It goes almost without saying that in evaluating gifts, members of the Executive Committee, and, indeed, all working members must be the first to make a commitment to the limit of their ability. These are the leaders and others will look to them as an example.

The Evaluation Committee should be sufficiently large enough to include members with an up-to-date knowledge of the status of all alumni.

Special Gifts Committee

After the Evaluation Committee has completed its work, a Special Gifts Committee should be named to handle the large contributors. This is sometimes called the advance gifts committee, as large contributors are contacted prior to the opening of the campaign in order that their gifts can be announced as a sound basis for the success of the project.

All alumni whose shares are considered to be $1,000 or more should all receive the attention of the Special Gifts Committee. Contact should be made with these alumni personally. In the rare instance where a personal interview is not possible, the Special Gifts Committee should work through personal letters or long-distance telephone calls.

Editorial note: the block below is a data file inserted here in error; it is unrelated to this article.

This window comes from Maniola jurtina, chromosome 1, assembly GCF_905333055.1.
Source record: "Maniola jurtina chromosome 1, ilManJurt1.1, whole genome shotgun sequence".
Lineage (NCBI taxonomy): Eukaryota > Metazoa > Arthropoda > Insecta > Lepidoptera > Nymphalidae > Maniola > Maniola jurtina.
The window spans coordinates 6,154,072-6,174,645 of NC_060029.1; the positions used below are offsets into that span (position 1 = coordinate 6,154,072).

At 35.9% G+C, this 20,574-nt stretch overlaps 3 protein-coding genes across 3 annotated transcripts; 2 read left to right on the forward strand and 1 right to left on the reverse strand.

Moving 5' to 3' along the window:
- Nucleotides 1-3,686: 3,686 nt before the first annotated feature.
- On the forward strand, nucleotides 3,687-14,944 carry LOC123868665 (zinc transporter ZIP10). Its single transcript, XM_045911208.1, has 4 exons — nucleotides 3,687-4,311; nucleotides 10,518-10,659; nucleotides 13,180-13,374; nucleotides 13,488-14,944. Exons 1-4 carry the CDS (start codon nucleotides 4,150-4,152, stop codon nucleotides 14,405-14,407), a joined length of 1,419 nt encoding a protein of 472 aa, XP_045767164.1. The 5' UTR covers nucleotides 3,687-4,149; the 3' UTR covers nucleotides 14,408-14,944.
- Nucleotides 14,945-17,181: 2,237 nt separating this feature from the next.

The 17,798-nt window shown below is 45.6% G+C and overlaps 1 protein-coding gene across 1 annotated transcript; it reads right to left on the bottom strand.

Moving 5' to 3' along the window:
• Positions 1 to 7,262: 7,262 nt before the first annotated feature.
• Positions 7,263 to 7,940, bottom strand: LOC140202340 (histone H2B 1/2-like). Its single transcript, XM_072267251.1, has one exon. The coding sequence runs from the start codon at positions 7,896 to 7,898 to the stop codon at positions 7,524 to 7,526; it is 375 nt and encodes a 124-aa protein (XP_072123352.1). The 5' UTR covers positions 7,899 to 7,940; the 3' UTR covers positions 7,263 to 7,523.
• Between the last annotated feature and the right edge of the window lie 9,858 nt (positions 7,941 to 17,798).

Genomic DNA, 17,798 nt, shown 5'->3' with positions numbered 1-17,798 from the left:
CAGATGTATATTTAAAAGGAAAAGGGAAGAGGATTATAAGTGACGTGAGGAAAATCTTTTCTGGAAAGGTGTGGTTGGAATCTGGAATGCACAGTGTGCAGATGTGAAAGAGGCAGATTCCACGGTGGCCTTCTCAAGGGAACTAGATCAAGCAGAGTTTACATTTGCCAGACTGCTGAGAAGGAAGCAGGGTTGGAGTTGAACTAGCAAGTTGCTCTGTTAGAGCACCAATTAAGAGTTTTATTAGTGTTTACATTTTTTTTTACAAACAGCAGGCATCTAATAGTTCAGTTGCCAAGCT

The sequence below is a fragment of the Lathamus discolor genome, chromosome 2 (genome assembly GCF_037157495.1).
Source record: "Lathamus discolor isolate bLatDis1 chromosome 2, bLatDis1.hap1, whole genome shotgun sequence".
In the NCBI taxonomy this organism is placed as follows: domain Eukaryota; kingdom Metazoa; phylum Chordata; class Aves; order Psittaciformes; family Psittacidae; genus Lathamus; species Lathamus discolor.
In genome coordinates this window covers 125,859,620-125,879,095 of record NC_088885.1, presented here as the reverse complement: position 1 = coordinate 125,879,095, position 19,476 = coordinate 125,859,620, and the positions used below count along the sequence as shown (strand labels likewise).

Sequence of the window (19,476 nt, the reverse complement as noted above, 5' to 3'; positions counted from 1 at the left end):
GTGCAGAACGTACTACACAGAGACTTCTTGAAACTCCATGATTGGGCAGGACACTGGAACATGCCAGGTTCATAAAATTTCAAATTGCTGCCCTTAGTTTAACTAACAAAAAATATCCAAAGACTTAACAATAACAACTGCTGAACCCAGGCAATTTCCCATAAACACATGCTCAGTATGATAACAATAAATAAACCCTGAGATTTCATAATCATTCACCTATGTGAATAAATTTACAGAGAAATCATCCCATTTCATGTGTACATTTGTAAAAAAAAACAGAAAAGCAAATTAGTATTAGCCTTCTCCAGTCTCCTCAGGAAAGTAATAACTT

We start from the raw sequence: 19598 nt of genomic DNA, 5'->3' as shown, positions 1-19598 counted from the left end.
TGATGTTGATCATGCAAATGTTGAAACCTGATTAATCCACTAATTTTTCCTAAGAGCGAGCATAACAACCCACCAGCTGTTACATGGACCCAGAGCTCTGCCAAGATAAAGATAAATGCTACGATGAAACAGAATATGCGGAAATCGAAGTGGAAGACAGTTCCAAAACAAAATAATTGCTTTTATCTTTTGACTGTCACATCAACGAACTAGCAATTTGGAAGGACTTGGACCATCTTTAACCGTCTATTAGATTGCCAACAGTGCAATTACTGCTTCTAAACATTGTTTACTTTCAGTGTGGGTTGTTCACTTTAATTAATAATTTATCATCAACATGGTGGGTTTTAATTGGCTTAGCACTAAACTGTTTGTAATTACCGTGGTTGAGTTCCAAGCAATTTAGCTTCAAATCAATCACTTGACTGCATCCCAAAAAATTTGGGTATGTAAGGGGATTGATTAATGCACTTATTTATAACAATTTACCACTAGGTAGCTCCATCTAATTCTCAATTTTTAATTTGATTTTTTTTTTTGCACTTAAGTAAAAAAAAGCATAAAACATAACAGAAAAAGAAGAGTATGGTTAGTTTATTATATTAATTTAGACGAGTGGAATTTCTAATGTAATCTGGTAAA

Gifts of this special group will give the general campaign a springboard. Conditioning is an important element in a financial campaign. If success can be achieved with the special group, other alumni will give their share.

Public Relations Committee

A small group should be named to direct the handling of the publicity for the campaign and prepare all information for use of the campaign workers and for release to the college and general public.


A campaign can be successful only insofar as the personnel of the committees are well selected and the workers given adequate instructions and effective tools with which to work.

Membership Data

The Fraternity's records are maintained in a computer bank, and directories and lists of alumni are obtainable from the Central Office in various styles and forms:

1. Directories arranged alphabetically, by zip code, by class and by various combinations thereof.

2. Self-adhesive labels in various class and geographic sequence as noted above.

3. Cheshire labels arranged as noted above. (The Cheshire label is frequently preferred by mailing houses.)

4. Photo-ready directory lists are obtainable if you propose to distribute directories to your alumni in conjunction with the campaign.